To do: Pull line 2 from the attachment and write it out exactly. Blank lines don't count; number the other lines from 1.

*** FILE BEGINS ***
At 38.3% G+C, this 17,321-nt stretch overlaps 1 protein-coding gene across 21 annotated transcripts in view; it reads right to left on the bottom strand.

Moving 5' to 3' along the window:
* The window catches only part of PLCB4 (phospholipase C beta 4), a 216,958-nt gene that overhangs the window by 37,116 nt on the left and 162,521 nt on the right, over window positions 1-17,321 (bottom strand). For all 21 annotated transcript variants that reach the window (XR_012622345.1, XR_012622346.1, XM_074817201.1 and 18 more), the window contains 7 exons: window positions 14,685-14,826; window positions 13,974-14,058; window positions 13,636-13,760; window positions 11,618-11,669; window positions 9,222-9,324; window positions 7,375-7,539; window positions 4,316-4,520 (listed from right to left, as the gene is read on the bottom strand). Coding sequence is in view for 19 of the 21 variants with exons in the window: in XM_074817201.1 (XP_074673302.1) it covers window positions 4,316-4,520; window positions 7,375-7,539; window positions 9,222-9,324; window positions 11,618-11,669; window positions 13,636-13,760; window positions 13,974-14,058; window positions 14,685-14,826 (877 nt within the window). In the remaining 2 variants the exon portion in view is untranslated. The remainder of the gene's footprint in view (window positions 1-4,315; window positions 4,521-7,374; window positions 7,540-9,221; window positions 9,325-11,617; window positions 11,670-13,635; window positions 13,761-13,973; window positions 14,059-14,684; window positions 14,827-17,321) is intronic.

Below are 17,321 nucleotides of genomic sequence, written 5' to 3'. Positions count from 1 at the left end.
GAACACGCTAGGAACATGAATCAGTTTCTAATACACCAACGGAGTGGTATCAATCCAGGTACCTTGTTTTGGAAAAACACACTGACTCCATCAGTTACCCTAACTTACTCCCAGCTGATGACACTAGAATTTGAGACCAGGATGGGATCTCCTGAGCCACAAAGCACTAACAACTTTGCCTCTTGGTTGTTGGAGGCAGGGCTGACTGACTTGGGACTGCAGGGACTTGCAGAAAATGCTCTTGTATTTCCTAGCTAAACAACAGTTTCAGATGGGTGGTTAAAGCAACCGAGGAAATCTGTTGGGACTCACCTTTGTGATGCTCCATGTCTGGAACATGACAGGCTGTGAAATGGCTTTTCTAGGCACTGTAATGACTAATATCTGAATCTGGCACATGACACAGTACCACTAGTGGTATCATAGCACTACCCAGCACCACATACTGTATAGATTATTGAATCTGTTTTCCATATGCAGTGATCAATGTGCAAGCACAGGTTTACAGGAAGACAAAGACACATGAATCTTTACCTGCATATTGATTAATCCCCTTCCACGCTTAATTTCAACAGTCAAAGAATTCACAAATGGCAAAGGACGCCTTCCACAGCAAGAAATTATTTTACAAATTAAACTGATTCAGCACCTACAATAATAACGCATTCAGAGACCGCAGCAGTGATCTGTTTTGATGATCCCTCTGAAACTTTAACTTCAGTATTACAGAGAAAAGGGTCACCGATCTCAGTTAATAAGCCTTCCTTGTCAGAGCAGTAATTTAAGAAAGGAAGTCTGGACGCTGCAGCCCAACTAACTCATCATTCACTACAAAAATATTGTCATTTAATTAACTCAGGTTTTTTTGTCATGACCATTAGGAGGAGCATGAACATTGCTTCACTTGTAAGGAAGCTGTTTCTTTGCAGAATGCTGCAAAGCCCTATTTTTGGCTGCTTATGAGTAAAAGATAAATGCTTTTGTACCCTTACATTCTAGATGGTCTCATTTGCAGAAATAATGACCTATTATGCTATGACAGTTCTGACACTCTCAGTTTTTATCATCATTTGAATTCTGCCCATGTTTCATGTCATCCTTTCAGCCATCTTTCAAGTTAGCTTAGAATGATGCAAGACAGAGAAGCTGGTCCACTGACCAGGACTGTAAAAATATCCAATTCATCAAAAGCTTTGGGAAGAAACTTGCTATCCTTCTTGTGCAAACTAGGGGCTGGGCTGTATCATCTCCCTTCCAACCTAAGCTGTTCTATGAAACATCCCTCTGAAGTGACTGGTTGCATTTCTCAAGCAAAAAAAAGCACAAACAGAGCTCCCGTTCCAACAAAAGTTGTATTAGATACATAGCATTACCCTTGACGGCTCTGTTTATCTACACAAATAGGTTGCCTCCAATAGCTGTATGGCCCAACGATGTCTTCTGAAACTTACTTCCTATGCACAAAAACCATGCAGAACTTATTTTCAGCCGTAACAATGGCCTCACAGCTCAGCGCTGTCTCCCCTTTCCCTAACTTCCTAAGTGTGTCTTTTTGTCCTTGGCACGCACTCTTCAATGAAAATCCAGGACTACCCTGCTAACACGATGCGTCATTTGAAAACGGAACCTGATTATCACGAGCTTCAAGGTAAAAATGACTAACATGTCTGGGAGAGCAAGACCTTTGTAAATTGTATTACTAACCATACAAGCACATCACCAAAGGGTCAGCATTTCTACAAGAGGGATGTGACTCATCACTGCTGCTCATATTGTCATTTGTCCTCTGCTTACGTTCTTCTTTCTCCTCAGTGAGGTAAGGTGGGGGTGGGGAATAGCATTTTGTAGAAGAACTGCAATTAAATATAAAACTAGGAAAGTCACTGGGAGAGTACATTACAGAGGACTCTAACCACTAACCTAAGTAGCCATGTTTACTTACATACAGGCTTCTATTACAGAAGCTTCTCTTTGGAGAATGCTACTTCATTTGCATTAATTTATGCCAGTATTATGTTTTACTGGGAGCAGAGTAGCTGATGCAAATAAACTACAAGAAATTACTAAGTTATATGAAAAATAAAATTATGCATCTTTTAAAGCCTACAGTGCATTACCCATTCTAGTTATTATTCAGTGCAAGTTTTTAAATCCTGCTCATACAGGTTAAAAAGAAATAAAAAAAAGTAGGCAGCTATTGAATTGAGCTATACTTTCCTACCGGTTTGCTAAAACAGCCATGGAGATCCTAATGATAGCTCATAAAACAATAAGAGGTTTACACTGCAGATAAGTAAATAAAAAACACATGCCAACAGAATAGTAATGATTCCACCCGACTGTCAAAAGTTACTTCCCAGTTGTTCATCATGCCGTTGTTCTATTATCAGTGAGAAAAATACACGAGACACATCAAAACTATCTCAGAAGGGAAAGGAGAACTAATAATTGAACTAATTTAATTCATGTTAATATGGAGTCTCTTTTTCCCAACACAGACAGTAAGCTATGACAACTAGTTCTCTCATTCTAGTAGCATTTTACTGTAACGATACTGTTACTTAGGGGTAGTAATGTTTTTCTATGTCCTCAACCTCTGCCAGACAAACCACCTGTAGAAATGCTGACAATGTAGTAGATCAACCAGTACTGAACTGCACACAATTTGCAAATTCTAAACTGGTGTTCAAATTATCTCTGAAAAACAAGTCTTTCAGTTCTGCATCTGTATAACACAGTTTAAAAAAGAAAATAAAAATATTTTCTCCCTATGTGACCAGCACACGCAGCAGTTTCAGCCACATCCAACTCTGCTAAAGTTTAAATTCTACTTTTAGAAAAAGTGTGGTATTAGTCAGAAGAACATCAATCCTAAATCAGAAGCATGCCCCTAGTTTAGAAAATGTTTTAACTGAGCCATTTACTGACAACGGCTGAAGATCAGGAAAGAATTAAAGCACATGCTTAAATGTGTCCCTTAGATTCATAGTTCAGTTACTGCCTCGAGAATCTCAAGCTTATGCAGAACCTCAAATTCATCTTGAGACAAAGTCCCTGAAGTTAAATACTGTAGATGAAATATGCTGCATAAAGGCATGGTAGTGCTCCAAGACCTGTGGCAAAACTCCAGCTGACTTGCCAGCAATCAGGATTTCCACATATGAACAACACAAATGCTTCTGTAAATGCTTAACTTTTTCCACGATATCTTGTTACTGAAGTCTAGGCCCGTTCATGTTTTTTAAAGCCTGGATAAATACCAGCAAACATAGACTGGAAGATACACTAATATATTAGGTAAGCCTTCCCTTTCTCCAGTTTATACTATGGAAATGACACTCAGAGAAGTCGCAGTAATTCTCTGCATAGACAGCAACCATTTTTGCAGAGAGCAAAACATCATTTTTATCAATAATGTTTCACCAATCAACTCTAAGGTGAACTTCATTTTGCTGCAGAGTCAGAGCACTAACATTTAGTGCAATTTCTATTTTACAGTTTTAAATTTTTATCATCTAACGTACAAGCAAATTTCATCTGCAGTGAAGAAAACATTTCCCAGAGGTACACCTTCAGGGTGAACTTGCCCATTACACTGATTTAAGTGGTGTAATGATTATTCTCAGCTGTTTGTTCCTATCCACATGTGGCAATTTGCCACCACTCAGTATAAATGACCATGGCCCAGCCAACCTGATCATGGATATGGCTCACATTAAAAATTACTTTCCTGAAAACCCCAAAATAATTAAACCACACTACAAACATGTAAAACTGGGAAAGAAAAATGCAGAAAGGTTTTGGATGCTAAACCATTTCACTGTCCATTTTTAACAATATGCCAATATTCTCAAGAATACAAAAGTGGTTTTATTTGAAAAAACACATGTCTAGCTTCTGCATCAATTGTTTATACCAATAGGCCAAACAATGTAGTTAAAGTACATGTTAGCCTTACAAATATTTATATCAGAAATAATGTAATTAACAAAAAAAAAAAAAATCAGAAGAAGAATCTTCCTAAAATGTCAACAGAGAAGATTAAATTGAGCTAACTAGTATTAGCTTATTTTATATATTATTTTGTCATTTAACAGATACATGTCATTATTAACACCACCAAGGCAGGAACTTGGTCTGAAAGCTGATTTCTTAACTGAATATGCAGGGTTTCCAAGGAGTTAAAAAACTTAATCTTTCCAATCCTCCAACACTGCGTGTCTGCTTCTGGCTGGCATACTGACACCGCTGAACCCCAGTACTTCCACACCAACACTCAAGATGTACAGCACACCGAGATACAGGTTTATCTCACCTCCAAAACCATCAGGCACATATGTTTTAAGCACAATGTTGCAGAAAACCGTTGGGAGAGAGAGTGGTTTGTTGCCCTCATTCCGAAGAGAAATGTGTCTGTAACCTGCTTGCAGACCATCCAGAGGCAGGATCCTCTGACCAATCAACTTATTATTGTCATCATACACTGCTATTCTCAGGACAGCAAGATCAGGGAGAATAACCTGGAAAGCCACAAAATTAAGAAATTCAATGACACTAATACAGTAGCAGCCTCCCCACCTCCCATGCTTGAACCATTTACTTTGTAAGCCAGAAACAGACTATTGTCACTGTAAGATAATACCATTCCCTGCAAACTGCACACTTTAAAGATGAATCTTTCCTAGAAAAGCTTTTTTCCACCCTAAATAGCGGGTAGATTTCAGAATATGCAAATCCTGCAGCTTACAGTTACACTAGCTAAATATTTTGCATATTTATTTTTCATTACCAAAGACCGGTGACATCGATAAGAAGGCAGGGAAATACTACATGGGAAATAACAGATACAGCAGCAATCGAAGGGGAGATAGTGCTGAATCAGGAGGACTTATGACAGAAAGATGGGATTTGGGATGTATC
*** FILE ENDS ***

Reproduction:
Moving 5' to 3' along the window: